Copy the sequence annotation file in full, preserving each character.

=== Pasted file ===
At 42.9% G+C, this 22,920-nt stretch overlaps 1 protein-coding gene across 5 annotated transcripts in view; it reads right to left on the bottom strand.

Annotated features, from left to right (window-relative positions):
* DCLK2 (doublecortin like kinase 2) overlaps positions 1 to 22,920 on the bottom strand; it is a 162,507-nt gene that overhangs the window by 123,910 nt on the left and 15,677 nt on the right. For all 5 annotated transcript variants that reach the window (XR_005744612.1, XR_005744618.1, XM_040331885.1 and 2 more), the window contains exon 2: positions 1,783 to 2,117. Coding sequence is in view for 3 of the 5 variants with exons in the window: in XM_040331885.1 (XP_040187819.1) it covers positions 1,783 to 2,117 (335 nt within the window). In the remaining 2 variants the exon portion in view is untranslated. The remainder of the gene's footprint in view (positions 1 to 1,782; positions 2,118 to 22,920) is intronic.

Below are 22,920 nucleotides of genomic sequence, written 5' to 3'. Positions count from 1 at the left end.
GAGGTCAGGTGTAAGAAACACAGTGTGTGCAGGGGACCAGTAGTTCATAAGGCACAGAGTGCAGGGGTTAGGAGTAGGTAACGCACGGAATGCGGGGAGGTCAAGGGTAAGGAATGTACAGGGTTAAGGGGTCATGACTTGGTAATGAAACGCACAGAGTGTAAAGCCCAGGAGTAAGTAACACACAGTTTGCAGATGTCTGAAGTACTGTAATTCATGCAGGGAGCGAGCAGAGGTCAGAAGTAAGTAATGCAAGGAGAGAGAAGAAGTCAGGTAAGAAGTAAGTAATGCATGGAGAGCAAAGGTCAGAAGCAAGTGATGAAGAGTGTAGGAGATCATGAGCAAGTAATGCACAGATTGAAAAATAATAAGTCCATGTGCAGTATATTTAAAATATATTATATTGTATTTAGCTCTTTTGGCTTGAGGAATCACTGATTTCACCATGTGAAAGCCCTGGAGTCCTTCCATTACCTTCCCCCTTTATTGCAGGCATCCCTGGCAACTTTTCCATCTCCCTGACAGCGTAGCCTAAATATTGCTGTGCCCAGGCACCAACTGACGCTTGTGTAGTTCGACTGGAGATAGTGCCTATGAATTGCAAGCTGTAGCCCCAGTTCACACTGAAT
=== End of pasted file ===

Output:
At 42.9% G+C, this 22,920-nt stretch overlaps 1 protein-coding gene across 5 annotated transcripts in view; it reads right to left on the bottom strand.

Annotated features, from left to right (window-relative positions):
* DCLK2 (doublecortin like kinase 2) overlaps positions 1 to 22,920 on the bottom strand; it is a 162,507-nt gene that overhangs the window by 123,910 nt on the left and 15,677 nt on the right. For all 5 annotated transcript variants that reach the window (XR_005744612.1, XR_005744618.1, XM_040331885.1 and 2 more), the window contains exon 2: positions 1,783 to 2,117. Coding sequence is in view for 3 of the 5 variants with exons in the window: in XM_040331885.1 (XP_040187819.1) it covers positions 1,783 to 2,117 (335 nt within the window). In the remaining 2 variants the exon portion in view is untranslated. The remainder of the gene's footprint in view (positions 1 to 1,782; positions 2,118 to 22,920) is intronic.

Below are 22,920 nucleotides of genomic sequence, written 5' to 3'. Positions count from 1 at the left end.
GAGGTCAGGTGTAAGAAACACAGTGTGTGCAGGGGACCAGTAGTTCATAAGGCACAGAGTGCAGGGGTTAGGAGTAGGTAACGCACGGAATGCGGGGAGGTCAAGGGTAAGGAATGTACAGGGTTAAGGGGTCATGACTTGGTAATGAAACGCACAGAGTGTAAAGCCCAGGAGTAAGTAACACACAGTTTGCAGATGTCTGAAGTACTGTAATTCATGCAGGGAGCGAGCAGAGGTCAGAAGTAAGTAATGCAAGGAGAGAGAAGAAGTCAGGTAAGAAGTAAGTAATGCATGGAGAGCAAAGGTCAGAAGCAAGTGATGAAGAGTGTAGGAGATCATGAGCAAGTAATGCACAGATTGAAAAATAATAAGTCCATGTGCAGTATATTTAAAATATATTATATTGTATTTAGCTCTTTTGGCTTGAGGAATCACTGATTTCACCATGTGAAAGCCCTGGAGTCCTTCCATTACCTTCCCCCTTTATTGCAGGCATCCCTGGCAACTTTTCCATCTCCCTGACAGCGTAGCCTAAATATTGCTGTGCCCAGGCACCAACTGACGCTTGTGTAGTTCGACTGGAGATAGTGCCTATGAATTGCAAGCTGTAGCCCCAGTTCACACTGAAT